Don’t look up!
Try not to notice those black semi-spheres suspended over passengers’ heads.
They’re the reason the MTA won’t let you see a video that shows a Metro-North train pulling out of the Stamford, Conn. train station, leaving passengers who are banging on the door and waving to get conductors’ attention.
Or are they?
The Metropolitan Transportation Authority, Metro-North’s parent, argues that if you see the video, you’ll be able to suss out where their security cameras are. And that undermines safety, because if a wannabe criminal figures out where the cameras are, they’ll be able to commit their crimes in unseen areas.
That’s what they told me when I asked to see the video, which recorded a May 10 incident that led to disciplinary charges for the crew. (At the time of the original incident, Metro-North spokeswoman Marjorie Anders acknowledged what had happened and issued an apology to passengers on behalf of the railroad.)
As far as figuring out where the cameras are, those black orbs, placed throughout the platforms, seem pretty much in plain sight to me. And they’re marked with the word Pelco, a maker of security cameras.
When I asked about them, the MTA would not confirm that they are cameras.
Could they be decoys? Could they be actual cameras, but supplemented by others that are hidden? Or could it be that the MTA is just too embarrassed to release the video?
(If you’re bothered about my showing the cameras, be assured that I wouldn’t do it if I didn’t feel that it was pretty widely known what security cameras look like. If the MTA had confirmed that they are, indeed, cameras, I would give people this advice: When you’re on a platform, make sure you’re near at least one of them and within view of it.)
The MTA’s response to my request was late, by the way. I’d been fighting for the release of the video since May, using the New York State Freedom of Information Law. (Even though the incident happened in Connecticut, I used the New York State law because Metro-North and the MTA are based in Manhattan.)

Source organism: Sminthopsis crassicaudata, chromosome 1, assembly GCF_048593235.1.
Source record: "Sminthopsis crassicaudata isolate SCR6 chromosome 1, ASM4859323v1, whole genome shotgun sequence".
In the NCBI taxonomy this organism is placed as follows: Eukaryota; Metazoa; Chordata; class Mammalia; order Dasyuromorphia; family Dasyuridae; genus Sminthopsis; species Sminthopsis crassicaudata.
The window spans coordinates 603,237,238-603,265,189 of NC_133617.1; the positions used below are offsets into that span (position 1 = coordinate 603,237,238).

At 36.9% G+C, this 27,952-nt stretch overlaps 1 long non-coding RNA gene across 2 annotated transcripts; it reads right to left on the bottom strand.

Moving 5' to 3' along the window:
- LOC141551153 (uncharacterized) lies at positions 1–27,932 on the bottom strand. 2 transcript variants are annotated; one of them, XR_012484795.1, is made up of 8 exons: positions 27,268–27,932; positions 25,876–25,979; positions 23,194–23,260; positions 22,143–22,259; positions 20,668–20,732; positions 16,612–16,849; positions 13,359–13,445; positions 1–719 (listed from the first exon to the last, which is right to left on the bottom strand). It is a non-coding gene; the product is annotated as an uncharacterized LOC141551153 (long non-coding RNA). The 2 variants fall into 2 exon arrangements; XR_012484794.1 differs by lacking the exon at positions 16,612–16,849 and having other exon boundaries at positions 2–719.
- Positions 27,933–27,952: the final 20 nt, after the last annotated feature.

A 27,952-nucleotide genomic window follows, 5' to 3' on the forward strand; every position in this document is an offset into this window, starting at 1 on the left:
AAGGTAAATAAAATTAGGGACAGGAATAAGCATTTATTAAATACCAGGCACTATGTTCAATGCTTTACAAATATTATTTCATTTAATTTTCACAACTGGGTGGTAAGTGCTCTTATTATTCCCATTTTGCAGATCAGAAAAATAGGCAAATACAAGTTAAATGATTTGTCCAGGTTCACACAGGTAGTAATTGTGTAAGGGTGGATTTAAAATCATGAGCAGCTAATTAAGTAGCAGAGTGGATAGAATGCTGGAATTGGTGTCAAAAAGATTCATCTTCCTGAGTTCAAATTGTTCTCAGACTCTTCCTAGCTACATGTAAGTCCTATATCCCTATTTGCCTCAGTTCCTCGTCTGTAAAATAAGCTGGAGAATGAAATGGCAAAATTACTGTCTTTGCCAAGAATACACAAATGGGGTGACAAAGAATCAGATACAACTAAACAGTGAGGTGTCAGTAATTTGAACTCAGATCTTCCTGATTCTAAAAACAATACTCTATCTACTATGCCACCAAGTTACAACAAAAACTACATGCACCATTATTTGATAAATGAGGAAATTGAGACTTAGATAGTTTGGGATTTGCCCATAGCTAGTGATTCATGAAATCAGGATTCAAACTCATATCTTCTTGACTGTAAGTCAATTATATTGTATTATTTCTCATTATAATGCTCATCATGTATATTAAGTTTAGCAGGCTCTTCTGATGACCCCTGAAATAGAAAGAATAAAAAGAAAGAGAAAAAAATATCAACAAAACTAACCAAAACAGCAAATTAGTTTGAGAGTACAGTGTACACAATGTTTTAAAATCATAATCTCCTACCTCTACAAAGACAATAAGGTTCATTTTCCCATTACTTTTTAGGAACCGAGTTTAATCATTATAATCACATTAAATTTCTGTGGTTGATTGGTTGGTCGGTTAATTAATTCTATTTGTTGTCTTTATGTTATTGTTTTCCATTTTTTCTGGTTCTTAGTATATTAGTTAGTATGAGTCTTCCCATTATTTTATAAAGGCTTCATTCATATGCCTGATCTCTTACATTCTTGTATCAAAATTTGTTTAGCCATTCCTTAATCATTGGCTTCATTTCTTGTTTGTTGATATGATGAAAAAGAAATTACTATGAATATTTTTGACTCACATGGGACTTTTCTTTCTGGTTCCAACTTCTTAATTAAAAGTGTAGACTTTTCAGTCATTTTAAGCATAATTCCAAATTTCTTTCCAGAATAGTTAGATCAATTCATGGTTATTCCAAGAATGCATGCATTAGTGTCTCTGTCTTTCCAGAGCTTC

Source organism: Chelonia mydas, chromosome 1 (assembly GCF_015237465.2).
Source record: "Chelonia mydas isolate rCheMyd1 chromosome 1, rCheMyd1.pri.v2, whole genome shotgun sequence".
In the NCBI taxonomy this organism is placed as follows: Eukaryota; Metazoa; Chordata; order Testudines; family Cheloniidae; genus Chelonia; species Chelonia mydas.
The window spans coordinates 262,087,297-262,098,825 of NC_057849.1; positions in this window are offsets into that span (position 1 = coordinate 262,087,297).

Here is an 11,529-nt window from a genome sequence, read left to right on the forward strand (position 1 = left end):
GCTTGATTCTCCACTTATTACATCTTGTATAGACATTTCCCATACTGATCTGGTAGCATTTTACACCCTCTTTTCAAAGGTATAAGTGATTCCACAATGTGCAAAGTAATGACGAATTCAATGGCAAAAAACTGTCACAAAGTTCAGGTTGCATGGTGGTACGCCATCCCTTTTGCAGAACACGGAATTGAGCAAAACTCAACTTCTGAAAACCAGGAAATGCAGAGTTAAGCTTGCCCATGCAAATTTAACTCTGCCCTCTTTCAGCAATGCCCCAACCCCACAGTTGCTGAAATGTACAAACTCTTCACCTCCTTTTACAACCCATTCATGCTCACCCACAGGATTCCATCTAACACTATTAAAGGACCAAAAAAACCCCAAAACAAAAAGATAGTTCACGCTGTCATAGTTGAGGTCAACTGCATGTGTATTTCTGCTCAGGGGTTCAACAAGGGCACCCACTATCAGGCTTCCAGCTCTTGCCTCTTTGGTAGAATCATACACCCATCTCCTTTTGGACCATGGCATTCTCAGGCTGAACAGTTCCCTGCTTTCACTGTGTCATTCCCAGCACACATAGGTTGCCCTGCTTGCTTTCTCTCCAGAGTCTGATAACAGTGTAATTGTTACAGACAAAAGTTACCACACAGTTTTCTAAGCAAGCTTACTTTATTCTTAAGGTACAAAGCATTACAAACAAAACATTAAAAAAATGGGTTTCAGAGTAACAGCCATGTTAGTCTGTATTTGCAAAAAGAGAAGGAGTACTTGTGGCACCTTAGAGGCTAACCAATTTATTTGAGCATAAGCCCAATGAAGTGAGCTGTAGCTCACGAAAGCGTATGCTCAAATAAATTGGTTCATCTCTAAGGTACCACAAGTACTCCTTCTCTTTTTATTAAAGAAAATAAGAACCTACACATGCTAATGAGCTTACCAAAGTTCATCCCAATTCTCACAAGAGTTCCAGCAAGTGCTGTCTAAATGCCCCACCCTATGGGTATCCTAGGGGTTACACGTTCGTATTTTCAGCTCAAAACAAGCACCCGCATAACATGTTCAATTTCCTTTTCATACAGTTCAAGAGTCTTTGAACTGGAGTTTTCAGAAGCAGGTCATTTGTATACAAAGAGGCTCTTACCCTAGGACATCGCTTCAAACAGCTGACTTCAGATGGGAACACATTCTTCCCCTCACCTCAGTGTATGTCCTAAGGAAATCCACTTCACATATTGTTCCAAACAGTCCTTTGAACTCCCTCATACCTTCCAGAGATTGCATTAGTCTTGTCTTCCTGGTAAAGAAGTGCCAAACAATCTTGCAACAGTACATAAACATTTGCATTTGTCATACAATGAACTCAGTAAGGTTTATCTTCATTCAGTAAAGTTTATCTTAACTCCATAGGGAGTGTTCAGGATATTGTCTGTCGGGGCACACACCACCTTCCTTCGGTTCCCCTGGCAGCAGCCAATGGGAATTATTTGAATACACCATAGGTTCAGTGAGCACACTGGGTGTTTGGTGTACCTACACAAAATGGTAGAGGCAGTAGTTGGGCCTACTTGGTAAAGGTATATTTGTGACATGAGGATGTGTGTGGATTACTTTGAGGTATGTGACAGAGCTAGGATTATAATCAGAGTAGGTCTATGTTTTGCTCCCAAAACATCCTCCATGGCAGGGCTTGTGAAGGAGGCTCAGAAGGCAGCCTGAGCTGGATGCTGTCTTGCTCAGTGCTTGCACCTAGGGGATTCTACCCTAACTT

On Aug. 5, I faxed them an appeal to their initial denial (I had mailed a letter July 9, but they said they never got it.) Once it was sent, the law gave the agency 10 days to either turn over the video or fully explain why they were denying the request.
Several days later, I received a letter saying they would respond in three weeks. (It was dated Aug. 5, but when you file Freedom of Information appeals with the MTA, they communicate by letter through the Postal Service, so everything takes a couple of days longer than if you simply send an email.)
The extension did not meet the requirements of the law, according to Robert Freeman, executive director of the New York State Committee on Open Government, a branch of the New York Department of State. The 10 day period they had was to send a full answer or the video I was looking for, not to ask for – or simply take — another extension.
“The law specifies, ten business days,” Freeman said. “Why should it be three weeks? How long does it take to look at the video?”
But so be it. Truth be told, I had let some time go by after seeing one or two of their responses.
So their answer took longer than it should have. On Wednesday, it came, again via the U.S. Postal Service, postmarked Aug. 28. Their final response: Denied.
I’ve mentioned their reason. At one point, the MTA argued, if you see video from a single camera, you may be able to tell where the “gaps” in surveillance are.
I didn’t quite understand how one camera’s view can show you the gap in the overall picture received from all cameras, any more than I know the sound of one hand clapping. And the MTA wasn’t offering any further explanation.
Unless they really are just too embarrassed by the video to release it. But that sounds strange when you consider that, had they released it in May, it would have been more than three months in the past by now.